2:15 PM - SB07.02.02
“Chemical Factory”-Guaranteed Chemodynamic Therapy of Orthotopic Liver Cancer
Zhongmin Tang1,Weibo Cai1
University of Wisconsin1
The liver is a rather well-equipped “chemical factory”, simultaneously operating a myriad of physiological processes. Carrying so many functions, it could also be susceptible to negative stimulation, such as obesity and virus infection, and become diseased and malfunction, and in the worst case, develop tumors. To date, many experimental therapeutics for liver cancer have been investigated in subcutaneous tumor models rather than orthoptic liver cancer models. However, subcutaneous tumor models cannot accurately recapitulate the actual physiological environment of human liver cancer. Thus, it is not highly clinically relevant for the evaluation of rationally designed therapeutic agents.
The common characteristics of tumor microenvironment, such as acidity, insufficient catalase activity, and intolerance of external reactive oxygen species (ROS), is present in orthoptic liver tumor models. Importantly, the uniqueness of orthoptic liver tumor models lies in its origin, liver, the central place for iron storage, metabolism, and the primary metabolic sites for most ingested substances. Generally, these characteristics have laid a solid foundation for the introduction of chemodynamic therapy (CDT) strategy, which utilizes the Fenton/Fenton-like reactions in vivo for cancer treatment. Moreover, the presence of all necessary components for Fenton/Fenton-like reactions could enhance the specificity of CDT, and reduce potential adverse effects in normal tissues.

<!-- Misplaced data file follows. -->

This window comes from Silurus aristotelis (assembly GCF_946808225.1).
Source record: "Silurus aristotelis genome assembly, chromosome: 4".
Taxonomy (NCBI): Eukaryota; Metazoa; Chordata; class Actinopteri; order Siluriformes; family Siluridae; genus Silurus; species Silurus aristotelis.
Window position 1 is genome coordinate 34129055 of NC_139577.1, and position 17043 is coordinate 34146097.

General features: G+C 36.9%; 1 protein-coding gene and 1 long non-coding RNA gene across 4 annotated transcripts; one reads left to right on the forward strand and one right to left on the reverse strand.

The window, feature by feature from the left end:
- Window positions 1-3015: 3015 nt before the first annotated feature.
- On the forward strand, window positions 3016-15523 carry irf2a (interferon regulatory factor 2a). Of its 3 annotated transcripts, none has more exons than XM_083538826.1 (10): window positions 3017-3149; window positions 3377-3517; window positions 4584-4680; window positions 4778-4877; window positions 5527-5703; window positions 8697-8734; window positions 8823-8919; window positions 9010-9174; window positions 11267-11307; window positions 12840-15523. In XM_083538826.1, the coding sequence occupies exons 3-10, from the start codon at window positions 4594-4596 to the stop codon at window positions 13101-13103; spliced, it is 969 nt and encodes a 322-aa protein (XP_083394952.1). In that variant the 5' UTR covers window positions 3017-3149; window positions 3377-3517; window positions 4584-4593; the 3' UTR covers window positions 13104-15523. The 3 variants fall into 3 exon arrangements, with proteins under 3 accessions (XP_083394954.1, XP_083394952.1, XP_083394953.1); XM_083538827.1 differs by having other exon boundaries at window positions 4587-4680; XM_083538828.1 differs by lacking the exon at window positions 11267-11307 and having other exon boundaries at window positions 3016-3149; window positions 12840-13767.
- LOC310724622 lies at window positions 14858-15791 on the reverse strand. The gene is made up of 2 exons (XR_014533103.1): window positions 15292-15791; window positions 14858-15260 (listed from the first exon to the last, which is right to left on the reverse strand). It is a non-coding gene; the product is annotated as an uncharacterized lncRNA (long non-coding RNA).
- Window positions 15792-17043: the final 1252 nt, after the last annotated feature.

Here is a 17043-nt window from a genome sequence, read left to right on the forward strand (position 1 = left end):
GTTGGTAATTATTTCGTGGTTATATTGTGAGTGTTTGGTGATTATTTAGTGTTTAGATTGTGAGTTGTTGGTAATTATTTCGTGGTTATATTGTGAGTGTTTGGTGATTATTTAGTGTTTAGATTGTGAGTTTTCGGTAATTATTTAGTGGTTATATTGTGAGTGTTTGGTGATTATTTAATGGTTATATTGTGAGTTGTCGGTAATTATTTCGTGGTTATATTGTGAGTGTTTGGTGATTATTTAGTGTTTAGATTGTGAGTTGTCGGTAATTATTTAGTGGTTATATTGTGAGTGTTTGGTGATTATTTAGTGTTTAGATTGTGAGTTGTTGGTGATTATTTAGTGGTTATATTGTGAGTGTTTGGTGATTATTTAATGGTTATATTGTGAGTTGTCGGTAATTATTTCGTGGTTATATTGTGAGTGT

Orthotopic liver cancer model shares many common characteristics with human liver cancer, which can lead to enhanced therapeutic efficacy and facilitate/accelerate clinical translation. In general, the catalyst role of transition metals (e.g. Fe and Cu) in most reported CDT research was fulfilled by the components in the exogenously designed/injected nanoparticles, neglecting the abundant presence of endogenous iron inside the liver. Employing the iron-enriched microenvironment in the liver could generate more H2O2 to kill the tumor cells. More importantly, the coexistence of ROS and Zn2+ accumulation could amplify the cell-killing effects of ROS.
In this work, we first established the orthotopic liver tumor model and realized effective cancer therapy through “chemical factory”-guaranteed enhanced Fenton/Fenton-like reactions by using polyethylene glycol-modified zinc peroxide (ZnO2@PEG) nanoparticles. After intravenous injection into mice, the ZnO2@PEG nanoparticles could accumulate in the liver and liver cancer tissues. Once inside the tumor tissue, the ZnO2@PEG nanoparticles will rapidly release Zn2+ and H2O2 due to mild acidity and low catalase activity, subsequently triggering the enhanced Fenton/Fenton-like reactions with the intrinsic Fe, generating hydroxyl radical which, in the presence of burst increased Zn2+, can lead to efficient cancer therapy. As a comparison, in the normal liver tissue, the production of Zn2+ and H2O2 is rather slow over a prolonged period and the H2O2 released will be quickly degraded into water and oxygen, which is attributed to the regular catalytic process inside hepatocytes.
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